FUJI announced that it was time for their NEOPAN 400 professional to drop into analogue history. In July 2013, Gabriel Da Costa, product manager for professional film, stated that “Due to the prominence that digital has in today’s society combined with a decline in global demand of traditional films, Fujifilm has had to make a difficult decision to withdraw a number of films from its range.”
I uncovered a few unprocessed roles of Fuji Neopan 400 from the early ’90s, oddly around the time it was gaining momentum in the market. With a process before date of 1992, I was very skeptical that anything would appear. It was described as an interesting, new exciting film with finer grain. It was often noted as being too muddy in it’s gray tones, especially the lighter tonal scale. To my surprise half a dozen frames of the film were rewound into its’ cassette. Producing a curious multiple exposure, with a mystery dude smack in the middle of the blueberry patch, the burning sun and my vintage ’80s sedan.
In my naive understanding of what the NEOPAN 400 was not suited for, I made my way to strawberry patch in the thick January morning fog. Other ‘not suitable for situations’ include snowy landscapes, clouds without much separation between blue sky due to the lack of brilliancy in the highlights, anything that that can appear grey on grey. NEOPAN 400 was develop to rivaled Kodaks’ Tri-X 400 but with finer grain.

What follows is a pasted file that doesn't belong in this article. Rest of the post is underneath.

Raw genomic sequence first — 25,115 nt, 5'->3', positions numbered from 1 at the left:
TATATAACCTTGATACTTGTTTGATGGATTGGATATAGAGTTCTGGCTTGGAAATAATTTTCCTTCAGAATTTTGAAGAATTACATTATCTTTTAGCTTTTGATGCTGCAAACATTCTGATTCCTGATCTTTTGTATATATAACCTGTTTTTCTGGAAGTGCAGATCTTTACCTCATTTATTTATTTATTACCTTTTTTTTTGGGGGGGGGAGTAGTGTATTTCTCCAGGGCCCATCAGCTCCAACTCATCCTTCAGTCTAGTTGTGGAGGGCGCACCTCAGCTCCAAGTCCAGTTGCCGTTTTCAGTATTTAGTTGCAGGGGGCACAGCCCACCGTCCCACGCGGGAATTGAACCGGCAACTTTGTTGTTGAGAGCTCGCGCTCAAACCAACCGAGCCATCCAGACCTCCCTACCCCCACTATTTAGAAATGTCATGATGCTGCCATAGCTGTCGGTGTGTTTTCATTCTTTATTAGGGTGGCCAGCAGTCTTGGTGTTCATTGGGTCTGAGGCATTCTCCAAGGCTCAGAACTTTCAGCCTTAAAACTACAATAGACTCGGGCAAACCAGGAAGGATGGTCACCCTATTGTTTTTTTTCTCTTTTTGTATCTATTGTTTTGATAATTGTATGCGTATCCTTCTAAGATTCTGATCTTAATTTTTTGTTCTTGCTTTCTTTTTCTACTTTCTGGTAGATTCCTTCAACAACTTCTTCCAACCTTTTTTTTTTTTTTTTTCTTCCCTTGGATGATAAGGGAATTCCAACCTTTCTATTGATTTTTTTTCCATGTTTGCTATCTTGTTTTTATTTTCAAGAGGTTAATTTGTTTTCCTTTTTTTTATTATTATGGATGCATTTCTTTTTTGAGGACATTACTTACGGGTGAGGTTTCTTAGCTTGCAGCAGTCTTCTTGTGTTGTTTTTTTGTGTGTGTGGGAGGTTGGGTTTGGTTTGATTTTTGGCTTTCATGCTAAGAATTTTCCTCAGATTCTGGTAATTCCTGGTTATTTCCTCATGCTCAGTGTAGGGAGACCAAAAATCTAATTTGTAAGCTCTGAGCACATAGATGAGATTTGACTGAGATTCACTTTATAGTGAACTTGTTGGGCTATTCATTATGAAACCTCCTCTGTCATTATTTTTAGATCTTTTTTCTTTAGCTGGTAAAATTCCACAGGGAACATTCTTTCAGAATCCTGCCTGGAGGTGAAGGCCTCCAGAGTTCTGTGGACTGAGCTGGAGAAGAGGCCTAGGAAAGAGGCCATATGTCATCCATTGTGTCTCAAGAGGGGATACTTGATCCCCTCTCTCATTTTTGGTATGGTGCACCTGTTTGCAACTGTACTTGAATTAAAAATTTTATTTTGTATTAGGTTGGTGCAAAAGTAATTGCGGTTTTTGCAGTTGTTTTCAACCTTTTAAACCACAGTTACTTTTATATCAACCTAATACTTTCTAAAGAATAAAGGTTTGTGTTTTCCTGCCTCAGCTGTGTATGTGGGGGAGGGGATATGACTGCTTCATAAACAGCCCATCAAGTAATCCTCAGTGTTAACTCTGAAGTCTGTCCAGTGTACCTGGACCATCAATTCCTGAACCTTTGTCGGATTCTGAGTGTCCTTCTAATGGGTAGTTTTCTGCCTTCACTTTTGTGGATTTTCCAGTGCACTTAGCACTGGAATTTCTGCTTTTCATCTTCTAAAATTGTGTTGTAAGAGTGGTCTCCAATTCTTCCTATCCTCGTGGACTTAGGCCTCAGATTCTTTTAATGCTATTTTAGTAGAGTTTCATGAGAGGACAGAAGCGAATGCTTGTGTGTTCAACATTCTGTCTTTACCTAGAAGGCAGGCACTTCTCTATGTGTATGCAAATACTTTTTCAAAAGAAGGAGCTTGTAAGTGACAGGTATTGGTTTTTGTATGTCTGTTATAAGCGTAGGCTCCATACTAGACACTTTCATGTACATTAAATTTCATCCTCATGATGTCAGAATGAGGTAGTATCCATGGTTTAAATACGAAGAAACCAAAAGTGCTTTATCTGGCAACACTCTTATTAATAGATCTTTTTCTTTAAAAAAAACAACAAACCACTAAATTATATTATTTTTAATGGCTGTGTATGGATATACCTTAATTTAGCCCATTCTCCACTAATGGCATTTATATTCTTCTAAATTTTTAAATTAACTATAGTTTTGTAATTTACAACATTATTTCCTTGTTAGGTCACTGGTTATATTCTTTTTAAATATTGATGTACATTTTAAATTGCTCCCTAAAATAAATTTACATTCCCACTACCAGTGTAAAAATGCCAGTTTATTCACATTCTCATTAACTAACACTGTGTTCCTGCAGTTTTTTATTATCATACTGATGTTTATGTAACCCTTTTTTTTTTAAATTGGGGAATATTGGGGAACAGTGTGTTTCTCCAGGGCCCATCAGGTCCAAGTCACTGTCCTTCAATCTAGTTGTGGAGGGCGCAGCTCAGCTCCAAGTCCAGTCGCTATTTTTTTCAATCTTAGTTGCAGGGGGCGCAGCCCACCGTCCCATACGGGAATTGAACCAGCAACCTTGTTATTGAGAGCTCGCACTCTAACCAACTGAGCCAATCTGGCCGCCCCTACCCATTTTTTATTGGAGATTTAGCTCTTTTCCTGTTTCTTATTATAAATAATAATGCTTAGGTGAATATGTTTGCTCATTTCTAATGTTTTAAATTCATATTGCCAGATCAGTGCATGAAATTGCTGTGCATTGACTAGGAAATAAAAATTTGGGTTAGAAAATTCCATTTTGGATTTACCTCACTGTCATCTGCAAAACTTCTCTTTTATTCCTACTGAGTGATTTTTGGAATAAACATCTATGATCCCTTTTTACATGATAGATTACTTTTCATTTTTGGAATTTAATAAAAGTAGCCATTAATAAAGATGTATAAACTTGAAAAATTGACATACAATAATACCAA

Often called a good push processing film, a technique of increasing the development time of a film to increase its’ effective speed. Push processing compensates for underexposed film by over developing it at the processing stage.
Commonly used as a deliberate attempt to salvage usable images when working in poor lighting conditions, but the method can be used when a film has been underexposed accidentally. Push when there are low light conditions to help enhance contrast, colour saturation and increase granularity. Perhaps a few rolls of fresh stock of this analog medium is in order to fully realize the push potential.